Anna Stodart – Golightly Media
Many of today’s hottest rappers spend half their verses singing, and Daye Jack is one of them. The Nigerian-born Atlanta-raised 19-year-old refuses to be put in boxes and genres, but No Data, his upcoming full-length via Warner Bros., is sure to take you back to hip-hop’s glory days of the late ‘80s/‘90s as well as where the genre is going with what he calls the Soul Glitch.
Influences on style
I love Eminem Relapse. I love the Red Hot Chili Peppers, I went through a phase when I listened to a lot of Slipknot. Growing up in a Nigerian household there was a lot of Afro-beat, a lot of Fela, but also a lot of contemporary African musicians like D’Banj and P-Square, so all of that was seeping into the way that I was listening to music.
More singing in rap now
I was listening to Outkast and specifically Speakerboxxx/The Love Below and I’ve been a fan of rap before, but hearing Andre 3000 on the second part of the album. He sings throughout the whole album, and as a rapper to see him use rap sparingly, almost as if it was a guitar, like an instrument, rather than a genre. I think it’s dope, I think it’s pretty clear that a lot of rappers are singing and I think rap kind of gives you an avenue where you don’t have to be the greatest singer to be noticed, and to just sing. Because it’s not about being the best in hip-hop, it’s about how you do it and the swag you have and the style and the emotion.
School, home school, no school
I was singing in the gospel choir way before rap. And you learn how to protect your voice, warm it up, cool it down. Get ready for a show. There are warm-ups that I learned in that period that I still do. And for rap the reason I loved it and the reason why I never felt the need to pick up an instrument is because I feel like it’s a very self-taught thing. You never have someone teach you how to rap, you listen to artists that you really like and see what they’re doing and try to copy it, and at some point you realize that the essence of rap is expressing yourself. So for rapping I was listening to a lot of Eminem, a lot of Kendrick Lamar and a lot of Wu-Tang Clan.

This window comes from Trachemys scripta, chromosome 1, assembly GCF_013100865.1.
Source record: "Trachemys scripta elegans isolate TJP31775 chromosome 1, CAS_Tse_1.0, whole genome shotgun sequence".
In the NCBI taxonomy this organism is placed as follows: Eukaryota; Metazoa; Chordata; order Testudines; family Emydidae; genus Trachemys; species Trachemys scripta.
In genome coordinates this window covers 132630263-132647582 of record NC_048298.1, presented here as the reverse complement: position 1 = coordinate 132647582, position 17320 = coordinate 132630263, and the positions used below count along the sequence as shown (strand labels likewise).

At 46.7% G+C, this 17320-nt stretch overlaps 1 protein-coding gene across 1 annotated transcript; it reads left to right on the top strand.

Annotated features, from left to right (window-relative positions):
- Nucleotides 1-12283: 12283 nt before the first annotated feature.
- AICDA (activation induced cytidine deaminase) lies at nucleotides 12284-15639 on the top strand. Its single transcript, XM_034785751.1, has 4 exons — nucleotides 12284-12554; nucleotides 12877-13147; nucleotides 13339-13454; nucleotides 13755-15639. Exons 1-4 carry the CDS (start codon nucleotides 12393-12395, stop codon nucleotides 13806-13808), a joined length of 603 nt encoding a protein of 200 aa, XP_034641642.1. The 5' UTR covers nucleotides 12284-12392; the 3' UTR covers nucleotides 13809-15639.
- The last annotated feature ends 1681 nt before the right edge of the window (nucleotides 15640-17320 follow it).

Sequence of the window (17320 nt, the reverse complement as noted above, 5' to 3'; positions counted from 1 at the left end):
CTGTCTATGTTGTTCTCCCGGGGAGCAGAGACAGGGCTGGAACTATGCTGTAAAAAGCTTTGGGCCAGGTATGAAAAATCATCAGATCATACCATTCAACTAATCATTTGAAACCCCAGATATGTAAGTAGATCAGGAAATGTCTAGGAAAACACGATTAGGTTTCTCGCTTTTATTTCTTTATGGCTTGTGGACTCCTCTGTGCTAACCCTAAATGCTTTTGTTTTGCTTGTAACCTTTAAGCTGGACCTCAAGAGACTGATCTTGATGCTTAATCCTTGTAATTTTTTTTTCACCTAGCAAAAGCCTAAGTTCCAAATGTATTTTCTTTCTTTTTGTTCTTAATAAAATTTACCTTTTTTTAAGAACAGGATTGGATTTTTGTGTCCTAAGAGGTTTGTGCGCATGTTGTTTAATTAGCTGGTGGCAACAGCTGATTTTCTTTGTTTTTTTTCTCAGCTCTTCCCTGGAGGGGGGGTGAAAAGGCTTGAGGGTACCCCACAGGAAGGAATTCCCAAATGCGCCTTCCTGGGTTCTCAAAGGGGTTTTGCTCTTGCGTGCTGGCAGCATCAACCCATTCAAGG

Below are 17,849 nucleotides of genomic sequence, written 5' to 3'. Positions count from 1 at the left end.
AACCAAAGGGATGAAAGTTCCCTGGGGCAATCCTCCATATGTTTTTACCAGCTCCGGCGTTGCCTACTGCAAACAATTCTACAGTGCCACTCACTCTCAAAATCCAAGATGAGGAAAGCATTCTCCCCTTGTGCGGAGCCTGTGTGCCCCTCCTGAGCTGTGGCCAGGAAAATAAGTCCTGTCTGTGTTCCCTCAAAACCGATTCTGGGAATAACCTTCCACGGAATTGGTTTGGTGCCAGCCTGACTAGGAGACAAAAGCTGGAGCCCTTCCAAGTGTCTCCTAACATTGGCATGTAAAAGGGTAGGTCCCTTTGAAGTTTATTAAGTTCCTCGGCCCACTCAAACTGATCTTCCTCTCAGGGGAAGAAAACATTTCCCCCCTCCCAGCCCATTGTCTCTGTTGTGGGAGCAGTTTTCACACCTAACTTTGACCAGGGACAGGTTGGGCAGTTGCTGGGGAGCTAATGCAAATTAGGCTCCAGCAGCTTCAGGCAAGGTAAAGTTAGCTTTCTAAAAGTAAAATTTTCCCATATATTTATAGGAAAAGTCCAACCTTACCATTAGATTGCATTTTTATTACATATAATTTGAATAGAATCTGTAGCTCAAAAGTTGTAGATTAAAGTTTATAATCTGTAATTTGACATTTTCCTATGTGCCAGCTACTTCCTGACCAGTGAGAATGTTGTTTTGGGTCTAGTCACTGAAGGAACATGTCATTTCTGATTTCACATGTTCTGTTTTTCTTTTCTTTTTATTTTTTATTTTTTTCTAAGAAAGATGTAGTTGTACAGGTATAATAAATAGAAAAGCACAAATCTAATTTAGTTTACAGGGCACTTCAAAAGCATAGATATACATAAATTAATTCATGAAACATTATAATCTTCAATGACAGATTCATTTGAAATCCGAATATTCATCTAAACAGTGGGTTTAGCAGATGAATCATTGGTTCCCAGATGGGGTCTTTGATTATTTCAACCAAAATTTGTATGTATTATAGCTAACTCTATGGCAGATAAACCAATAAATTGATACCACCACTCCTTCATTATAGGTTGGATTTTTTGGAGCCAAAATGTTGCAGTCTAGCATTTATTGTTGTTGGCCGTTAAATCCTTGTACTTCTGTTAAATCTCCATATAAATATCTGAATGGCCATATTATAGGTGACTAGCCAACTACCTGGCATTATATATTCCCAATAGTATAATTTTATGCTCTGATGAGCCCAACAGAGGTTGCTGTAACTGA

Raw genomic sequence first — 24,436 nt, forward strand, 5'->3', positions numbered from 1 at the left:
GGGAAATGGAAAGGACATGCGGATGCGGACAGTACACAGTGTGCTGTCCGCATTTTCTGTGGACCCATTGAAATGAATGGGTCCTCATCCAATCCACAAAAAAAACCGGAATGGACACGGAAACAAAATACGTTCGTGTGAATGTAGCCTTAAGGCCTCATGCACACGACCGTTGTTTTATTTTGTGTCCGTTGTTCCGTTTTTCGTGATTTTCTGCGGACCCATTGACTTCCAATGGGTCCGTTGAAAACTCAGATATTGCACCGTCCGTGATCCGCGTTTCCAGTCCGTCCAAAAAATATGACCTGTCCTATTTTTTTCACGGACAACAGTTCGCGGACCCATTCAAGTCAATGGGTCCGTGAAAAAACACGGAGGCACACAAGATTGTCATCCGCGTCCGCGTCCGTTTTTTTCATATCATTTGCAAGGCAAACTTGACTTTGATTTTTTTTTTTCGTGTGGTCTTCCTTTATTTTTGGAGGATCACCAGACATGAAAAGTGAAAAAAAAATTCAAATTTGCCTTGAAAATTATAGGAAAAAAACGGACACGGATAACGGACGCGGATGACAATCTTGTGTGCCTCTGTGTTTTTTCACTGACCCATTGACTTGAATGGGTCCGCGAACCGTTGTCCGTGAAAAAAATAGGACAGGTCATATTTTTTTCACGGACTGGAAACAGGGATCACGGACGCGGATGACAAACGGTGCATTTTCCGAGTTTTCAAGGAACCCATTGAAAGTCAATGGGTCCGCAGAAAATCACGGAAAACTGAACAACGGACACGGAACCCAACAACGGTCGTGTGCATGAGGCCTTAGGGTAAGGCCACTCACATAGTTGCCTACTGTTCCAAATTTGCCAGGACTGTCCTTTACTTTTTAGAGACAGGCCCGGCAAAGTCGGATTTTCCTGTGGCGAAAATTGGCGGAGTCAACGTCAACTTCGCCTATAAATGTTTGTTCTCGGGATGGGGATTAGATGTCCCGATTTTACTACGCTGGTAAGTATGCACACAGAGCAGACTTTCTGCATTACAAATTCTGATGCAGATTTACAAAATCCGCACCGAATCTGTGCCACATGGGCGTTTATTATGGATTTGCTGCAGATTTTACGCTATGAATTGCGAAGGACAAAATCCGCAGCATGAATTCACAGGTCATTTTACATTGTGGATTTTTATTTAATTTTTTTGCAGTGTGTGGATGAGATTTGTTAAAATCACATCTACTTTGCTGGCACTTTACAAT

Acting out the song
Once a demo is laid it’s like that’s what the song should sound like, and once you take it to the studio weeks after it’s then your job to recreate the feeling you had when you were writing the demo. When I wrote “Save My Soul” two years ago, I had written the demo in my bedroom and the song is about loneliness that I felt. Then three weeks later I’m taking it to the studio and I’m feeling positive and still trying to cut a song that expresses loneliness. You have to put yourself back into the headspace where you were when you wrote the demo so you can convey that emotion on the record. It’s almost like acting.
Dealing with jitters or red-light fever in the studio
I used to think that the best way to get rid of any jitters is to get drunk before the show and then go on stage and everything would be straight. But then I realized that when you are performing drunk you might think you’re really killing it but the way people see it doesn’t translate. So now I’ve been trying to get ready for the show by visualizing it before I go onstage; I’m thinking about everything I’m going to do and say and how I want the show to look like and then doing what is in my head. I think the day that you’re having really affects the session you’re going to have, so if I’m going to go to the studio I make sure I’m surrounded by my friends. I try to create a good vibe before entering the studio. •